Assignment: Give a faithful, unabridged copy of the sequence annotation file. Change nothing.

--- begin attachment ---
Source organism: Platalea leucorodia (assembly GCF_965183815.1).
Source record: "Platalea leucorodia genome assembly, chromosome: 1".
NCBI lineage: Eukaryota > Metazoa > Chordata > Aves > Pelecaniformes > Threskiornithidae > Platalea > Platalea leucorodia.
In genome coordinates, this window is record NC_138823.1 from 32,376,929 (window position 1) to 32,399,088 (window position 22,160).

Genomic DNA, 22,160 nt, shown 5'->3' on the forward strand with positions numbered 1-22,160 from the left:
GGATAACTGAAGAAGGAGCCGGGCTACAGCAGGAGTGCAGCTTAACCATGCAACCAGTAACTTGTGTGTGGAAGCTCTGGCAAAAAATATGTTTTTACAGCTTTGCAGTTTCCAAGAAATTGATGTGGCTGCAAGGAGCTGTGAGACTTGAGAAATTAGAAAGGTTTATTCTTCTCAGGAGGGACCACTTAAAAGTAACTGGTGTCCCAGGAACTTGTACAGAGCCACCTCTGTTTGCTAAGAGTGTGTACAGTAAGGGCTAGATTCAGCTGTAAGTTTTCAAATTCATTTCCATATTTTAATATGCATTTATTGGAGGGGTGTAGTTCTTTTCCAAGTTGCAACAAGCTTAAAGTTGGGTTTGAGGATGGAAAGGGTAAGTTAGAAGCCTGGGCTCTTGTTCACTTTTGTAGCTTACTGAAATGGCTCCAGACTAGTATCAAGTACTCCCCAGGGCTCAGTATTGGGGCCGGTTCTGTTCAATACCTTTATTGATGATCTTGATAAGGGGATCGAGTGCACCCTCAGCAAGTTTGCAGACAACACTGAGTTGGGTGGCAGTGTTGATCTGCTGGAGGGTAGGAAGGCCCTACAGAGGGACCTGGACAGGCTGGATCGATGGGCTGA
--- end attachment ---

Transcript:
Source organism: Platalea leucorodia (assembly GCF_965183815.1).
Source record: "Platalea leucorodia genome assembly, chromosome: 1".
NCBI lineage: Eukaryota > Metazoa > Chordata > Aves > Pelecaniformes > Threskiornithidae > Platalea > Platalea leucorodia.
In genome coordinates, this window is record NC_138823.1 from 32,376,929 (window position 1) to 32,399,088 (window position 22,160).

Genomic DNA, 22,160 nt, shown 5'->3' on the forward strand with positions numbered 1-22,160 from the left:
GGATAACTGAAGAAGGAGCCGGGCTACAGCAGGAGTGCAGCTTAACCATGCAACCAGTAACTTGTGTGTGGAAGCTCTGGCAAAAAATATGTTTTTACAGCTTTGCAGTTTCCAAGAAATTGATGTGGCTGCAAGGAGCTGTGAGACTTGAGAAATTAGAAAGGTTTATTCTTCTCAGGAGGGACCACTTAAAAGTAACTGGTGTCCCAGGAACTTGTACAGAGCCACCTCTGTTTGCTAAGAGTGTGTACAGTAAGGGCTAGATTCAGCTGTAAGTTTTCAAATTCATTTCCATATTTTAATATGCATTTATTGGAGGGGTGTAGTTCTTTTCCAAGTTGCAACAAGCTTAAAGTTGGGTTTGAGGATGGAAAGGGTAAGTTAGAAGCCTGGGCTCTTGTTCACTTTTGTAGCTTACTGAAATGGCTCCAGACTAGTATCAAGTACTCCCCAGGGCTCAGTATTGGGGCCGGTTCTGTTCAATACCTTTATTGATGATCTTGATAAGGGGATCGAGTGCACCCTCAGCAAGTTTGCAGACAACACTGAGTTGGGTGGCAGTGTTGATCTGCTGGAGGGTAGGAAGGCCCTACAGAGGGACCTGGACAGGCTGGATCGATGGGCTGA